[wpforms id="1589"]
[wpforms id="2370"]

SCROLL TO VIEW MORE

A Thin Line: A Choreo-poetic, Kabbalistic Performance

By Efrat Nehama

Published Mar 17, 2023

FacebookTwitterEmail

A Thin Line | Efrat Nehama

(18 min) “A Thin Line” was created as a choreo-poetic* action, in an attempt to explore my written poetry through body movement. The connection between the two dimensions–poetry and dance, word-speech and body–offered additional possibilities of imagination, color, and content, and demanded deep connections within me. I decided to take the first chapter from my book of poetry and explore it in a movement-oriented way. The chapter contains personal and painful poetry about the way we are in the world. The poems present a contemporary reality that responds to the Jewish story of the creation of the world. According to Jewish tradition and Kabbalistic ideas, God creates existence out of chaos through words, and in order to establish order, He creates a world that is beyond His control. The dance, as well as the poetry, search between the reality of disorder and order, of chaos facing creation; they choose to be found, ultimately, in the empty and comforting space that exists between.

*Choreo-poetics = the connection between poetry and dance. This term was coined by the poet and playwright Ntozake Shange in the USA in 1976.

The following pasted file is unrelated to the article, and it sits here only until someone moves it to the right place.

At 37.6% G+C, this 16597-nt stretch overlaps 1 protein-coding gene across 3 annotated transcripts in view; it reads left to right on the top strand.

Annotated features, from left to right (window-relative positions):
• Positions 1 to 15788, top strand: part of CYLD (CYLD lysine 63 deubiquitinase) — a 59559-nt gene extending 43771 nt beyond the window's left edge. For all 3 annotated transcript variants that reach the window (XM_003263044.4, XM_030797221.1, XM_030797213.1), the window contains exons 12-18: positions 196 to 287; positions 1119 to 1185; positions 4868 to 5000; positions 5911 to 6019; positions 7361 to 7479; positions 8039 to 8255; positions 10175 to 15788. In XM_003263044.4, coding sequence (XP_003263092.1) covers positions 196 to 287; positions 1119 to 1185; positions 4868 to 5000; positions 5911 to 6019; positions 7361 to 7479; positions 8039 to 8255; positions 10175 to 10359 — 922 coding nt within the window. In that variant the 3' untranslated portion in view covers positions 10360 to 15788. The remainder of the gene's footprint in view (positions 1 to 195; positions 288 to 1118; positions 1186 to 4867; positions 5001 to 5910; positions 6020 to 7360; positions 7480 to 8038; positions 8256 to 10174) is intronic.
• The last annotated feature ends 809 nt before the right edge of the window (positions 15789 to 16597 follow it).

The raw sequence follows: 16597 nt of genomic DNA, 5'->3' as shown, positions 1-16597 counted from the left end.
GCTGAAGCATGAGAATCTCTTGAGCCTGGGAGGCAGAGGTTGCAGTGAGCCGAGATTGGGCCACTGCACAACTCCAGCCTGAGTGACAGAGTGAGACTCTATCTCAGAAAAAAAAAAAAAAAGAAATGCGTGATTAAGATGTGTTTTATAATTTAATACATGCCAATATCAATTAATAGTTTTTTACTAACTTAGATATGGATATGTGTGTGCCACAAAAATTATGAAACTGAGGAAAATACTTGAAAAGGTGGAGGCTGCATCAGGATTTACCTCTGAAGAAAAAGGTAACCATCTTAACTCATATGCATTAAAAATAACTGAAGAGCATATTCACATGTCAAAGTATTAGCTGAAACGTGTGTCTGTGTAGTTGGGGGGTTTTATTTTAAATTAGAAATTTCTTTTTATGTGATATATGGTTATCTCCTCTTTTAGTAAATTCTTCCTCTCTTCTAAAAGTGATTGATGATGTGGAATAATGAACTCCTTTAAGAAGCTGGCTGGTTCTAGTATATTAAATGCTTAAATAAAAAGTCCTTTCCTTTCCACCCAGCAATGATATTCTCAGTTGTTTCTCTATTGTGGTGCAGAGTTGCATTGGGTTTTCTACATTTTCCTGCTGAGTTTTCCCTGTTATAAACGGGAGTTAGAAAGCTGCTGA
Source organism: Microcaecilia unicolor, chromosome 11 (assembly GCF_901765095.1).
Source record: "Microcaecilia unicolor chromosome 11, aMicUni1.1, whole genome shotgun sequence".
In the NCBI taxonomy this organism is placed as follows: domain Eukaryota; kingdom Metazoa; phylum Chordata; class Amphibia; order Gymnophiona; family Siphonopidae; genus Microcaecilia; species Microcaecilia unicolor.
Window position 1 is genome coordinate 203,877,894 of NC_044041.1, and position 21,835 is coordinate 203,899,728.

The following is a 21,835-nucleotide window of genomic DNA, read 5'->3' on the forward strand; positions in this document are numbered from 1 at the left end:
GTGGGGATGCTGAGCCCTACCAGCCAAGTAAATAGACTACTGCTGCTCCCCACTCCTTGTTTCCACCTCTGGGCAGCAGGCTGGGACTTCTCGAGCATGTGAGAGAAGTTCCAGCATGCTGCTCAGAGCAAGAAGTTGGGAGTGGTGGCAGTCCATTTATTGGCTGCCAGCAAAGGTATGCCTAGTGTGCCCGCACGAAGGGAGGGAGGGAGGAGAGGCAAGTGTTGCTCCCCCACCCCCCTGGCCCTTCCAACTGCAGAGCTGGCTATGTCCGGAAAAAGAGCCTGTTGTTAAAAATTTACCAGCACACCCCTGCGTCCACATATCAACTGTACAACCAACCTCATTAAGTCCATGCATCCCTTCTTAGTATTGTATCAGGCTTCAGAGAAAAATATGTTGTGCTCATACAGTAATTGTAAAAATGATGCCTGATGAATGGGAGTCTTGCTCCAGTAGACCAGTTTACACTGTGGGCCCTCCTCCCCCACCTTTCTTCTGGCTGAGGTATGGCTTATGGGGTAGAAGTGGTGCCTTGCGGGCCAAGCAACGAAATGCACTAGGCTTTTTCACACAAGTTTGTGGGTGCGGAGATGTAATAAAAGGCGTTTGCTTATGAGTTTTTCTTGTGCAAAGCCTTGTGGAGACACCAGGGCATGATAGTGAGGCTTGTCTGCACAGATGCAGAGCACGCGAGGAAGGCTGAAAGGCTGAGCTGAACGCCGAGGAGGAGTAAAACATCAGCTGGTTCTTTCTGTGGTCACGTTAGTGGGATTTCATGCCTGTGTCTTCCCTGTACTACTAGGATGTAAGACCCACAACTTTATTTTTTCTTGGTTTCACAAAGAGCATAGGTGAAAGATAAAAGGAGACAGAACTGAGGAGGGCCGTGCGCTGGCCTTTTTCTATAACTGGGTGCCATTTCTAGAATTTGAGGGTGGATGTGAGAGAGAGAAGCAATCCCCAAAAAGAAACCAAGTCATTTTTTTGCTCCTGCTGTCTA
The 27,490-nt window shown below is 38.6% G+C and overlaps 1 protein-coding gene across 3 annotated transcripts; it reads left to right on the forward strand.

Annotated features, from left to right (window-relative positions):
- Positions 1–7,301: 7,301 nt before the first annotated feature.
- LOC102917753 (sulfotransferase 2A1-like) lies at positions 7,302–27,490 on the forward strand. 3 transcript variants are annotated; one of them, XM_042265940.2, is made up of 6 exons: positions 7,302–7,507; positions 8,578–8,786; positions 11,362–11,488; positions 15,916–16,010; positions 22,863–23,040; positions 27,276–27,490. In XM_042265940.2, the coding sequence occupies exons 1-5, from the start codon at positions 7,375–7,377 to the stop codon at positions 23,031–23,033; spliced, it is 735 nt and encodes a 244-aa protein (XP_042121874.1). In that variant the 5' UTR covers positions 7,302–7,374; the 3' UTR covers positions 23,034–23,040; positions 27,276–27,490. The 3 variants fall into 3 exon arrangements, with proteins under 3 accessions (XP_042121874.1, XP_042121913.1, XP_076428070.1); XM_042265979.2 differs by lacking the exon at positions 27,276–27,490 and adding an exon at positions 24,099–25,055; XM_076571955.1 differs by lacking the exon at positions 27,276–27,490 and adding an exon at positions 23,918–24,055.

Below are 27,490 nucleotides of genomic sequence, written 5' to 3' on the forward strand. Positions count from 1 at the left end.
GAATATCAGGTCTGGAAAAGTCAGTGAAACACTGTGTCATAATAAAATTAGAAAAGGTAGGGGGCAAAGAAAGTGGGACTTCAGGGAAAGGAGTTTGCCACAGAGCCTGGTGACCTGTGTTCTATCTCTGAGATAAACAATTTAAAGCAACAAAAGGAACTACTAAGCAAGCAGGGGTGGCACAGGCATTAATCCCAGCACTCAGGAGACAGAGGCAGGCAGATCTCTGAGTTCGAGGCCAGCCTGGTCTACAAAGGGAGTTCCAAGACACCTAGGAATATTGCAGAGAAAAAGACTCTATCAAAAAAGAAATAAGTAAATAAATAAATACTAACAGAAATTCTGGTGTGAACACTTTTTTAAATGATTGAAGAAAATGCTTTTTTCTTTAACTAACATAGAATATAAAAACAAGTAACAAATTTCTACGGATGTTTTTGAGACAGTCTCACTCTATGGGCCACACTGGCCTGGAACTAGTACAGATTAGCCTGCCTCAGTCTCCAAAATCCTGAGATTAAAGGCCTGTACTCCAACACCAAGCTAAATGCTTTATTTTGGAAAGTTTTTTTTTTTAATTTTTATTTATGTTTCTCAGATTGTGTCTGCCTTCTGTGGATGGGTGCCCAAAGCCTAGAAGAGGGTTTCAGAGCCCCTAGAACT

“I abandon the words till they’ll be lost forever And there will remain from them not a noun not an adjective and not an action, And all the consonants will be marginal So much so, to the point that only movement will remain festive and flowing, bridal, between us. And in that air, we will be breathing and expanding, With no tools, no body and no… Just us A scribble In sp ..a c e.”

—Translated excerpt from “Once We Understand”, one of the poems referenced in this piece.

 

The work was staged in Jerusalem at the Machol Shalem Center, July 2019.

Still photography: Natasha Shehans

Video: Yoana Belikman

FacebookTwitterEmail

Efrat Nehama is a choreographer, poet and performing artist who lives and works in Jerusalem.

Reflections

To what extent can a written/spoken word affect your movement in the world?

What do you think has more presence and influence? Word or movement?

Can you imagine a reality of presence in the empty space between words and movement? What is the experience that you gain, and what do you lose?

Want more?

Get curated Kolture content in your inbox

This field is for validation purposes and should be left unchanged.